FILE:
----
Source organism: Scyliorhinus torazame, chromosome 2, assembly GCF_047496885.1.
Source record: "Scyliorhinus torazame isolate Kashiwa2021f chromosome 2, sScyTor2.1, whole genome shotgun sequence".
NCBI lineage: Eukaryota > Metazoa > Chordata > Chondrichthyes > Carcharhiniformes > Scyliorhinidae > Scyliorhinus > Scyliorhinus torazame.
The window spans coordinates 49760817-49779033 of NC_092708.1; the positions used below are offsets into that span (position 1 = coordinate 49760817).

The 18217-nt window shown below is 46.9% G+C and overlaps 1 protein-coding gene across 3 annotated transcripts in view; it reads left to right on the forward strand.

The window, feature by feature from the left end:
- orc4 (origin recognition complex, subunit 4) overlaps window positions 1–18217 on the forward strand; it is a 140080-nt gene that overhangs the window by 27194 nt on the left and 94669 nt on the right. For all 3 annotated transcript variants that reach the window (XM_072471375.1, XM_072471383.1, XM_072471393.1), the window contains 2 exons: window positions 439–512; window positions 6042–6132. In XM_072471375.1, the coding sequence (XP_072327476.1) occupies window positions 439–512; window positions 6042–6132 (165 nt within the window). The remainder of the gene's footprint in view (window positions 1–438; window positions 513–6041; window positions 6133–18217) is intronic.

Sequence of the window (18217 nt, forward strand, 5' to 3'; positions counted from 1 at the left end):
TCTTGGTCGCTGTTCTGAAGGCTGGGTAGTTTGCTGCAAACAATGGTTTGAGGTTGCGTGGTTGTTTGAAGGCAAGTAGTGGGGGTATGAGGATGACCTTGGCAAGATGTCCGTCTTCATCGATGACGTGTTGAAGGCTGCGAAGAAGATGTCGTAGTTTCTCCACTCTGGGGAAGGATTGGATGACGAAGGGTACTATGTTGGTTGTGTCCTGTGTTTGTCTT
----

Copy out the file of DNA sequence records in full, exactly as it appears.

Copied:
Source organism: Scyliorhinus torazame, chromosome 2, assembly GCF_047496885.1.
Source record: "Scyliorhinus torazame isolate Kashiwa2021f chromosome 2, sScyTor2.1, whole genome shotgun sequence".
NCBI lineage: Eukaryota > Metazoa > Chordata > Chondrichthyes > Carcharhiniformes > Scyliorhinidae > Scyliorhinus > Scyliorhinus torazame.
The window spans coordinates 49760817-49779033 of NC_092708.1; the positions used below are offsets into that span (position 1 = coordinate 49760817).

The 18217-nt window shown below is 46.9% G+C and overlaps 1 protein-coding gene across 3 annotated transcripts in view; it reads left to right on the forward strand.

The window, feature by feature from the left end:
- orc4 (origin recognition complex, subunit 4) overlaps window positions 1–18217 on the forward strand; it is a 140080-nt gene that overhangs the window by 27194 nt on the left and 94669 nt on the right. For all 3 annotated transcript variants that reach the window (XM_072471375.1, XM_072471383.1, XM_072471393.1), the window contains 2 exons: window positions 439–512; window positions 6042–6132. In XM_072471375.1, the coding sequence (XP_072327476.1) occupies window positions 439–512; window positions 6042–6132 (165 nt within the window). The remainder of the gene's footprint in view (window positions 1–438; window positions 513–6041; window positions 6133–18217) is intronic.

Sequence of the window (18217 nt, forward strand, 5' to 3'; positions counted from 1 at the left end):
TCTTGGTCGCTGTTCTGAAGGCTGGGTAGTTTGCTGCAAACAATGGTTTGAGGTTGCGTGGTTGTTTGAAGGCAAGTAGTGGGGGTATGAGGATGACCTTGGCAAGATGTCCGTCTTCATCGATGACGTGTTGAAGGCTGCGAAGAAGATGTCGTAGTTTCTCCACTCTGGGGAAGGATTGGATGACGAAGGGTACTATGTTGGTTGTGTCCTGTGTTTGTCTT